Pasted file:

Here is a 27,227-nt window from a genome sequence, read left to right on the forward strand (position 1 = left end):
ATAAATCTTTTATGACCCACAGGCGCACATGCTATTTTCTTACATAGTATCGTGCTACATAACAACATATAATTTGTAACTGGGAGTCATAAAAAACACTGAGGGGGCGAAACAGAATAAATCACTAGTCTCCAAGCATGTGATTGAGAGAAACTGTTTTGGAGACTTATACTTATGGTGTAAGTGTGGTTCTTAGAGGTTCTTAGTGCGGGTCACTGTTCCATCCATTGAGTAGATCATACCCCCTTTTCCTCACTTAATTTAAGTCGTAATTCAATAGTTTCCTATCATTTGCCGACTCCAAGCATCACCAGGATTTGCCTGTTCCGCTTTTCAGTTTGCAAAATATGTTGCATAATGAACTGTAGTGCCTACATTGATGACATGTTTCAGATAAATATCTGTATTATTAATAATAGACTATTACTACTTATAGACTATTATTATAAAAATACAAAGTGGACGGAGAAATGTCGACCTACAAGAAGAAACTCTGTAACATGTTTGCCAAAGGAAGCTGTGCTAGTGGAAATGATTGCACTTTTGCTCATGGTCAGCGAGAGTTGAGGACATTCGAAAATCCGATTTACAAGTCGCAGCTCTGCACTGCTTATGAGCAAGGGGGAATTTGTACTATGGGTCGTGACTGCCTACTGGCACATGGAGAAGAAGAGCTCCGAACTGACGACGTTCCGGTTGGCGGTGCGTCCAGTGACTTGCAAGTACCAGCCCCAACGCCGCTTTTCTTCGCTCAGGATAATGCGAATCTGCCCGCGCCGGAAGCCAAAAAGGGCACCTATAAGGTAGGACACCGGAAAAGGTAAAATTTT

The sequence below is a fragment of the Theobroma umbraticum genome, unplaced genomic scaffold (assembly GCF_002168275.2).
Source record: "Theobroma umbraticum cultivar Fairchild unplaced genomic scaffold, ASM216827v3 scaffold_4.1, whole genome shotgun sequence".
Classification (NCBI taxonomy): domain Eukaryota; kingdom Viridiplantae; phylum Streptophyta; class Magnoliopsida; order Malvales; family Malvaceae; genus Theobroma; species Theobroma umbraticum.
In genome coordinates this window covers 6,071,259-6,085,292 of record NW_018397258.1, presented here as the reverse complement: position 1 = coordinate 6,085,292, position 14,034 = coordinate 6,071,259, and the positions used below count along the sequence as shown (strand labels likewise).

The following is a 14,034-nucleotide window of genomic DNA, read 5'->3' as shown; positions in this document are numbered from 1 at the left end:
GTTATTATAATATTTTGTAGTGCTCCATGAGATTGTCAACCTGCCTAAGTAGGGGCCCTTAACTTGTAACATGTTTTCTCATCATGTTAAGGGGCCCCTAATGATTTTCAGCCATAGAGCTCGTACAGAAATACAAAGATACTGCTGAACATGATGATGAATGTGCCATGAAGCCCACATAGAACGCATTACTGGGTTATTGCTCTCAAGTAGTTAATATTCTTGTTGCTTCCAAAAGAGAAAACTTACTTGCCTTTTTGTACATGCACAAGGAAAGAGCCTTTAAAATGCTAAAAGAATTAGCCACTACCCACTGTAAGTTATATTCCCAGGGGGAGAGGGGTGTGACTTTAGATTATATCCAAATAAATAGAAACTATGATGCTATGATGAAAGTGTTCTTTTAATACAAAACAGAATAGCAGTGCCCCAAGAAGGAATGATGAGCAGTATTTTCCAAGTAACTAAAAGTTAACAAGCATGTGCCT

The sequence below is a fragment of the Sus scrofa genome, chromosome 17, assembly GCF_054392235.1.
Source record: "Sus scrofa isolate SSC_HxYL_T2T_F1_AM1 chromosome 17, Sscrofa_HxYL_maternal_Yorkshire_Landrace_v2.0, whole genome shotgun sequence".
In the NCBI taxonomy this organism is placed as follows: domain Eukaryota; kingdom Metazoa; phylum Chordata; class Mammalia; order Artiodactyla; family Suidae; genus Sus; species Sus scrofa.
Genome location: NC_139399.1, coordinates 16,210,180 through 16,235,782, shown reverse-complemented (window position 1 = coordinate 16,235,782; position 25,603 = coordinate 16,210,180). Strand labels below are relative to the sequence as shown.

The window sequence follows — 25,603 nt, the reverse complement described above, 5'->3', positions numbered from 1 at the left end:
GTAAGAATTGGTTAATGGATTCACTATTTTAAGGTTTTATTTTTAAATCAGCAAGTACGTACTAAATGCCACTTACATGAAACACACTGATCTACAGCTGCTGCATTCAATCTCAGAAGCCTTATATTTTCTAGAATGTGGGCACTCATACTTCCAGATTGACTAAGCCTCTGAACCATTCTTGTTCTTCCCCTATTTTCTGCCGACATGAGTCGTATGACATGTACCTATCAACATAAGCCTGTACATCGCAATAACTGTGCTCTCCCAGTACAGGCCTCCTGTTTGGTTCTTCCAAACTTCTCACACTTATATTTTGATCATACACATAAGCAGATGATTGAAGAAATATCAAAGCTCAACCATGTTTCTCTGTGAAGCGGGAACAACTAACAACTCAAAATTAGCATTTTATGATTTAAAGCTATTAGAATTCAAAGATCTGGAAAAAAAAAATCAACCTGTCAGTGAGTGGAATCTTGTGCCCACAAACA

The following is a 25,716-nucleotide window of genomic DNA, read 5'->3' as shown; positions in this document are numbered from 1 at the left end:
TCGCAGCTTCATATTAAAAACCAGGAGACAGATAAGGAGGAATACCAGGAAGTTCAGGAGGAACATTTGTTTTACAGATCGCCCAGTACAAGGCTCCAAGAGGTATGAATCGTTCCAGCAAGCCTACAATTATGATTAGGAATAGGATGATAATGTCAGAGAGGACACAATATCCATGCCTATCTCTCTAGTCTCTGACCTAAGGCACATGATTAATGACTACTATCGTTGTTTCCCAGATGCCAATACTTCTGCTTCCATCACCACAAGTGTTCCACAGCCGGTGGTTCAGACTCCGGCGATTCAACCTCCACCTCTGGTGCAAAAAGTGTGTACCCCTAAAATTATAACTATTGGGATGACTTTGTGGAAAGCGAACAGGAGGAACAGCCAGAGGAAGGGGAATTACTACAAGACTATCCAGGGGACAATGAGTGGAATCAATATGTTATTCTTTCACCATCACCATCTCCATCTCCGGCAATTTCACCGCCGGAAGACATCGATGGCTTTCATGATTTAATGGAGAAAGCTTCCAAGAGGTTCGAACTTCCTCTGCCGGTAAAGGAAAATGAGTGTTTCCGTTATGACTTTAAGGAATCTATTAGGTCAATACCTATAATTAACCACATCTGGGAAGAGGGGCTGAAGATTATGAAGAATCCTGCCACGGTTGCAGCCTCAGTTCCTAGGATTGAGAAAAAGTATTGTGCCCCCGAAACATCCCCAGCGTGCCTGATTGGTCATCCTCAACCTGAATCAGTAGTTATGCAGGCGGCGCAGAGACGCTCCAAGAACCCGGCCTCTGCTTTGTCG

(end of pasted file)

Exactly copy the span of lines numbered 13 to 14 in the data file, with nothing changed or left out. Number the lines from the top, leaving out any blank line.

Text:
The window sequence follows — 25,603 nt, the reverse complement described above, 5'->3', positions numbered from 1 at the left end:
GTAAGAATTGGTTAATGGATTCACTATTTTAAGGTTTTATTTTTAAATCAGCAAGTACGTACTAAATGCCACTTACATGAAACACACTGATCTACAGCTGCTGCATTCAATCTCAGAAGCCTTATATTTTCTAGAATGTGGGCACTCATACTTCCAGATTGACTAAGCCTCTGAACCATTCTTGTTCTTCCCCTATTTTCTGCCGACATGAGTCGTATGACATGTACCTATCAACATAAGCCTGTACATCGCAATAACTGTGCTCTCCCAGTACAGGCCTCCTGTTTGGTTCTTCCAAACTTCTCACACTTATATTTTGATCATACACATAAGCAGATGATTGAAGAAATATCAAAGCTCAACCATGTTTCTCTGTGAAGCGGGAACAACTAACAACTCAAAATTAGCATTTTATGATTTAAAGCTATTAGAATTCAAAGATCTGGAAAAAAAAAATCAACCTGTCAGTGAGTGGAATCTTGTGCCCACAAACA